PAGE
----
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Question:

From Augusta, Georgia, USA:

I am a 35 year old obese white female. Before I could be considered for this weight reduction program, I had to have the usual gamut of blood work done. When I consulted with the program's physician, he informed me that my blood sugar level came back from the lab at 124. He suggested that I have another fasting glucose done as a precautionary measure. I went to another laboratory and received a result of 118.

To make a long story short, I contacted my primary physician in tears. He informed me that he was relatively sure that I should not be considered a true diabetic. He did suggest that I commit to this weight loss program. With the results seen, he said that he would recommend the same dietary changes as my weight loss physician (modified diabetic diet). Even though I have a family history of NIDDM (father, diet controlled), IDDM (paternal aunt), IDDM (nephew, juvenile onset), should I be overly concerned or am I on the right track? My father and nephew had/have other health complications before they were diagnosed.

I am also concerned with the use of additional medications while on the weight-loss program (fenfluramine and phentermine). Are there any contraindications, etc.?

Answer:

Your fasting blood sugar is at the upper limit of normal. You can start off with a "normal" fasting" blood sugar, but go up to the clearly abnormal range after eating, so a fasting blood sugar is not enough to diagnosis diabetes. A complete glucose tolerance test may be necessary to more accurately define whether or not you have diabetes or impaired glucose tolerance -- blood sugars slightly above normal, but not high enough to definitely call diabetes.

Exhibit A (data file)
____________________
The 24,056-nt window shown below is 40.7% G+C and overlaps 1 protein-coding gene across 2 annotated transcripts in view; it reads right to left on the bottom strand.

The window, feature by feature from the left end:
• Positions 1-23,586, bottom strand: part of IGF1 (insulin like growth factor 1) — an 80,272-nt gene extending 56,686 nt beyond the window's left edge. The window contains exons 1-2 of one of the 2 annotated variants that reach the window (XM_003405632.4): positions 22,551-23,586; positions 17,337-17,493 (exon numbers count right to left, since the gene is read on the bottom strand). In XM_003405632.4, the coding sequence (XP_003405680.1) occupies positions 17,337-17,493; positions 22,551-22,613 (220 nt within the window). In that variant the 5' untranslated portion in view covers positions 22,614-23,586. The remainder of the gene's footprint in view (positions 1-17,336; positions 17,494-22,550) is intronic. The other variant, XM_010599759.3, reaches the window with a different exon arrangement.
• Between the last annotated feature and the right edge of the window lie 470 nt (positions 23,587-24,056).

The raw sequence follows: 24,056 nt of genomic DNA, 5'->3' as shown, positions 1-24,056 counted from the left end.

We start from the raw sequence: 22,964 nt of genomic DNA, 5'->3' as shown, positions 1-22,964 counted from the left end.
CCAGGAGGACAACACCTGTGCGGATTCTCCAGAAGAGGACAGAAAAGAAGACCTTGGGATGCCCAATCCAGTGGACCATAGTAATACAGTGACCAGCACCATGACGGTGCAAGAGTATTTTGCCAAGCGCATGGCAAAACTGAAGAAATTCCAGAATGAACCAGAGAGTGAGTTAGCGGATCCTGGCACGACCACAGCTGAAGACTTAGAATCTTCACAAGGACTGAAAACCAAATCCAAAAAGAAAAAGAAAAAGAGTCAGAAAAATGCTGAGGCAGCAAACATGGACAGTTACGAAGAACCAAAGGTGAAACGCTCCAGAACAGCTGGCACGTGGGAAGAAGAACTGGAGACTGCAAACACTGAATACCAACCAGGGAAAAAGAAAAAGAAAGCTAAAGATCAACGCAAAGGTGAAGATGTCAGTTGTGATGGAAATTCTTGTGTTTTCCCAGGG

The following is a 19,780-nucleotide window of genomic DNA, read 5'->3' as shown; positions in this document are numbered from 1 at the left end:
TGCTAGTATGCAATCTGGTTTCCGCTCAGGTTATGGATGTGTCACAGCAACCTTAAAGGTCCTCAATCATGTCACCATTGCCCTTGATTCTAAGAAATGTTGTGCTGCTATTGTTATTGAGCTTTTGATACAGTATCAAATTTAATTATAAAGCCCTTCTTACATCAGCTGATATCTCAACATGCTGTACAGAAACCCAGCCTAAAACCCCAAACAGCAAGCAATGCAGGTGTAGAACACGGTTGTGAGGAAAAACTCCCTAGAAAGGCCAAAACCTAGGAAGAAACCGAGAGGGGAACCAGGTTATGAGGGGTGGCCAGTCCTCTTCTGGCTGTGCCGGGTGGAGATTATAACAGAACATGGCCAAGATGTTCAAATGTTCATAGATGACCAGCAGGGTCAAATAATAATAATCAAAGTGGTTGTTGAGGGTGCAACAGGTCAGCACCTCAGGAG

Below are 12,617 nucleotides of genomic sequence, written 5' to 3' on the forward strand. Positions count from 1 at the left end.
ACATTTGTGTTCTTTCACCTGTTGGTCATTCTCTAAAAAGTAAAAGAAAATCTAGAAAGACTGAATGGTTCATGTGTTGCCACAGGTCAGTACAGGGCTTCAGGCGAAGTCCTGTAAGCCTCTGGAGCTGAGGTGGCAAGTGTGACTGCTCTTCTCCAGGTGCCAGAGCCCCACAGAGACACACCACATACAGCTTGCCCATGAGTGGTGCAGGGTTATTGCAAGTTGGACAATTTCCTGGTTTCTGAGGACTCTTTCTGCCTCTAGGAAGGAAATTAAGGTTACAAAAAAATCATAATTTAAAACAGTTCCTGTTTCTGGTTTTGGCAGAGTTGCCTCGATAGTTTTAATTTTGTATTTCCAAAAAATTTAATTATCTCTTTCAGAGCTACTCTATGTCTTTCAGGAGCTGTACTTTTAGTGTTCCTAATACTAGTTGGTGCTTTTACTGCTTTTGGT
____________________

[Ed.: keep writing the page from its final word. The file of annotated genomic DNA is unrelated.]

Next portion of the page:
In any event, if you are overweight and have such a strong family history of diabetes, you definitely should lose weight regardless of whether the blood sugars are completely normal, borderline abnormal, or definitely abnormal. Whether this can be done with diet and exercise alone, or whether you need to take medicine to help you lose weight or control your blood sugar is an issue you must discuss with your own physician.

All medicines have side effects and risks. Not taking a medicine if you need it also carries a risk. You must always compare the risk of taking the medicine to the risk of not taking the medicine.

Although rare, the most serious side effect reported with dexfenfluramine treatment is pulmonary hypertension (a problem with the lungs). There are several medications (including some antidepressants) that are not recommended for using simultaneously with dexfenfluramine; check with your physician.

You should closely work with a physician you trust to decide the best treatment for you.

TGL

Original posting 28 Dec 96

  
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Last Updated: Tuesday April 06, 2010 15:08:52
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